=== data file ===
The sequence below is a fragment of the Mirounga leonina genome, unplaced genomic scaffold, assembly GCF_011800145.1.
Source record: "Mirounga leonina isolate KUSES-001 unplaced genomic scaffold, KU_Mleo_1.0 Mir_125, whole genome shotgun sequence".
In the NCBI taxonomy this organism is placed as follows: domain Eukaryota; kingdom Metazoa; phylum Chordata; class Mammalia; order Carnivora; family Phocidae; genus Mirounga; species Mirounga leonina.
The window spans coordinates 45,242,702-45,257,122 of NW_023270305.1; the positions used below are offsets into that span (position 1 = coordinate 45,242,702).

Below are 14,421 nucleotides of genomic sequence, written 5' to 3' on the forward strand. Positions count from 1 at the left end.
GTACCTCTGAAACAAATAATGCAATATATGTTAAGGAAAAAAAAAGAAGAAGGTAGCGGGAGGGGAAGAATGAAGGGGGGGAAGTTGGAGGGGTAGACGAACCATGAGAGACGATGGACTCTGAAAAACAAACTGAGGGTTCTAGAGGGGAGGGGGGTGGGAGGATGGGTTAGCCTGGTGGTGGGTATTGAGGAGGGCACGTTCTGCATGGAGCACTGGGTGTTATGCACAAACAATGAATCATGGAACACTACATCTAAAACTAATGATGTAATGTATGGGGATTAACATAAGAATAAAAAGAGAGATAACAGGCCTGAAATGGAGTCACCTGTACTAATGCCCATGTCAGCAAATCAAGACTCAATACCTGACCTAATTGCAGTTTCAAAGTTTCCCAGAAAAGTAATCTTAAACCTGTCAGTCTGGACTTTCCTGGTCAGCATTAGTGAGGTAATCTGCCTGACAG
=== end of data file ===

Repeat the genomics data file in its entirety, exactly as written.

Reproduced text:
The sequence below is a fragment of the Mirounga leonina genome, unplaced genomic scaffold, assembly GCF_011800145.1.
Source record: "Mirounga leonina isolate KUSES-001 unplaced genomic scaffold, KU_Mleo_1.0 Mir_125, whole genome shotgun sequence".
In the NCBI taxonomy this organism is placed as follows: domain Eukaryota; kingdom Metazoa; phylum Chordata; class Mammalia; order Carnivora; family Phocidae; genus Mirounga; species Mirounga leonina.
The window spans coordinates 45,242,702-45,257,122 of NW_023270305.1; the positions used below are offsets into that span (position 1 = coordinate 45,242,702).

Below are 14,421 nucleotides of genomic sequence, written 5' to 3' on the forward strand. Positions count from 1 at the left end.
GTACCTCTGAAACAAATAATGCAATATATGTTAAGGAAAAAAAAAGAAGAAGGTAGCGGGAGGGGAAGAATGAAGGGGGGGAAGTTGGAGGGGTAGACGAACCATGAGAGACGATGGACTCTGAAAAACAAACTGAGGGTTCTAGAGGGGAGGGGGGTGGGAGGATGGGTTAGCCTGGTGGTGGGTATTGAGGAGGGCACGTTCTGCATGGAGCACTGGGTGTTATGCACAAACAATGAATCATGGAACACTACATCTAAAACTAATGATGTAATGTATGGGGATTAACATAAGAATAAAAAGAGAGATAACAGGCCTGAAATGGAGTCACCTGTACTAATGCCCATGTCAGCAAATCAAGACTCAATACCTGACCTAATTGCAGTTTCAAAGTTTCCCAGAAAAGTAATCTTAAACCTGTCAGTCTGGACTTTCCTGGTCAGCATTAGTGAGGTAATCTGCCTGACAG